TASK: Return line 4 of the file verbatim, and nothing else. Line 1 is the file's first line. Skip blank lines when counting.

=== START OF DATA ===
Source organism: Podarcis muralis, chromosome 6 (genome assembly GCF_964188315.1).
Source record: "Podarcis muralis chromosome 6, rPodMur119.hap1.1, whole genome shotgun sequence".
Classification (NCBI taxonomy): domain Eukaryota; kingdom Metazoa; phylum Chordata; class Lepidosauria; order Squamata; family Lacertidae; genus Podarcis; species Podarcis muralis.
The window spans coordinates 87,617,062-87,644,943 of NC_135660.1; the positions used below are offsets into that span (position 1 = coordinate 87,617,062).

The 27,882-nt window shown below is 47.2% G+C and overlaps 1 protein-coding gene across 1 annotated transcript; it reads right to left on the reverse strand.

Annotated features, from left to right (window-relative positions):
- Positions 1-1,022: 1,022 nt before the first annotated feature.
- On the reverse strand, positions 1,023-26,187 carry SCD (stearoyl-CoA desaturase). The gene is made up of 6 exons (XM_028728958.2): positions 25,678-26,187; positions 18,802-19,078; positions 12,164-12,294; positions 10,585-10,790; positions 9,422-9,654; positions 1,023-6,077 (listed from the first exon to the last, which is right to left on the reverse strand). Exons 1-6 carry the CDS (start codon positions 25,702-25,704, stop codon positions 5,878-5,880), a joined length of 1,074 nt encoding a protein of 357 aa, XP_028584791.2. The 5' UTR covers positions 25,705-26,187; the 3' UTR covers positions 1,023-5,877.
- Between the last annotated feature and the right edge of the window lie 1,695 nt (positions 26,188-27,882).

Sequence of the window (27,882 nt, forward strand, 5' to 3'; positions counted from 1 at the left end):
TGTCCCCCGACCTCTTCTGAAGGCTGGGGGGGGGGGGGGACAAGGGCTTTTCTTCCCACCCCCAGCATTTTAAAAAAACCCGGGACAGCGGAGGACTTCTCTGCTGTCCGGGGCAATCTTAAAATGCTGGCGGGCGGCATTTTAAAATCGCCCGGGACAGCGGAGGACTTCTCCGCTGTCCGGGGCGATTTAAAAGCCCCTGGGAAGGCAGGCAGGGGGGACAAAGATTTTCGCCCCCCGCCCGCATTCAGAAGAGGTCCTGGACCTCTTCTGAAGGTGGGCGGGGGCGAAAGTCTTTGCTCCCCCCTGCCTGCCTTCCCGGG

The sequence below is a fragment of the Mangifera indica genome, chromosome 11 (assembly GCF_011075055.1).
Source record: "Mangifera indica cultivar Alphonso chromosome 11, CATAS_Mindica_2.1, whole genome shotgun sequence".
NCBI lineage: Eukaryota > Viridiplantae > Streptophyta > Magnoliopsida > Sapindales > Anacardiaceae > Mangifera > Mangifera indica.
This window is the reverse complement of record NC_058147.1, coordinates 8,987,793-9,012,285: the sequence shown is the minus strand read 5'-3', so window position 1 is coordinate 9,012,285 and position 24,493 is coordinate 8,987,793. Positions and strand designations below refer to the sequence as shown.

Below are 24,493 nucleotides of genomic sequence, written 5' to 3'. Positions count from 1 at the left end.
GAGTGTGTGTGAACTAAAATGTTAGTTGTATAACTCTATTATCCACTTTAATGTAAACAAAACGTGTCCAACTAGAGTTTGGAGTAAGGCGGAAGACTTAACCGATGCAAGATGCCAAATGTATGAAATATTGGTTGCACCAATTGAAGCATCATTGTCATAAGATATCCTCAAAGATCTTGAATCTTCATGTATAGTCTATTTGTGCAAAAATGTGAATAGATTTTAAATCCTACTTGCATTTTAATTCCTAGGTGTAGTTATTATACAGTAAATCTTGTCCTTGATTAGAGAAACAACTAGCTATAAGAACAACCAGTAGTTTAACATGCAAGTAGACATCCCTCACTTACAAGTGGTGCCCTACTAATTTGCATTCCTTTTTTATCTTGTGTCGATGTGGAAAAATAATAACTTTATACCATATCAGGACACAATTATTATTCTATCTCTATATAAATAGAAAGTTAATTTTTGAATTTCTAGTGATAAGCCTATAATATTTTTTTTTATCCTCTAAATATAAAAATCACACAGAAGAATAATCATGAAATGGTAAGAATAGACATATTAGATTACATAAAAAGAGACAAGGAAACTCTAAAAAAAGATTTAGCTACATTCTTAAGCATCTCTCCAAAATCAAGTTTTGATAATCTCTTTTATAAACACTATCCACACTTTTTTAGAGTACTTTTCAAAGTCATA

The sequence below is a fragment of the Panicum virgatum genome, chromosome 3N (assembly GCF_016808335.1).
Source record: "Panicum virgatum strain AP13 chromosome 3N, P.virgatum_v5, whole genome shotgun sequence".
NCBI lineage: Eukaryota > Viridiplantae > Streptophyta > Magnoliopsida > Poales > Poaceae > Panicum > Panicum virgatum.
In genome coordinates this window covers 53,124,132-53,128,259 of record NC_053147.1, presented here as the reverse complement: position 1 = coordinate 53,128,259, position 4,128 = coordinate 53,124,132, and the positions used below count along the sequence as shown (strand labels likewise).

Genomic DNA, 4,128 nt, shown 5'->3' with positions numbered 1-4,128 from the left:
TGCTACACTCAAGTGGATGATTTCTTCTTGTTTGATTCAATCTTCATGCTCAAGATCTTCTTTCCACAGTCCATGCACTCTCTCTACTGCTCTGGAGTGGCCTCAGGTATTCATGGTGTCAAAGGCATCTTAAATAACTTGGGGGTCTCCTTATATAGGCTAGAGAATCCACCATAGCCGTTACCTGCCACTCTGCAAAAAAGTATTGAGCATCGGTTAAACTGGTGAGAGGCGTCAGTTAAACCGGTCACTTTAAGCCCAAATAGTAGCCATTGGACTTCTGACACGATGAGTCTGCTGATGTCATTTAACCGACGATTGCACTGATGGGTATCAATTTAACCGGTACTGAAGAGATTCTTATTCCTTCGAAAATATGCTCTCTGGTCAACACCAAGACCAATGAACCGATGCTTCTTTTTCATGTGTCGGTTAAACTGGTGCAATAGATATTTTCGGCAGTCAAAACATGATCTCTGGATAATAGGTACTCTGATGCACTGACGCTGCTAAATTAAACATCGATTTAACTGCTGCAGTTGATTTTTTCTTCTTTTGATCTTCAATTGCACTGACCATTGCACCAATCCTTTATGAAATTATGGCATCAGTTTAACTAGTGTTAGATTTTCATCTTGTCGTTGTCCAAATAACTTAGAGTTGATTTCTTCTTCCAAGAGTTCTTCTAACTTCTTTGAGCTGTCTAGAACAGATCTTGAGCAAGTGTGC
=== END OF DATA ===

The window spans coordinates 87,617,062-87,644,943 of NC_135660.1; the positions used below are offsets into that span (position 1 = coordinate 87,617,062).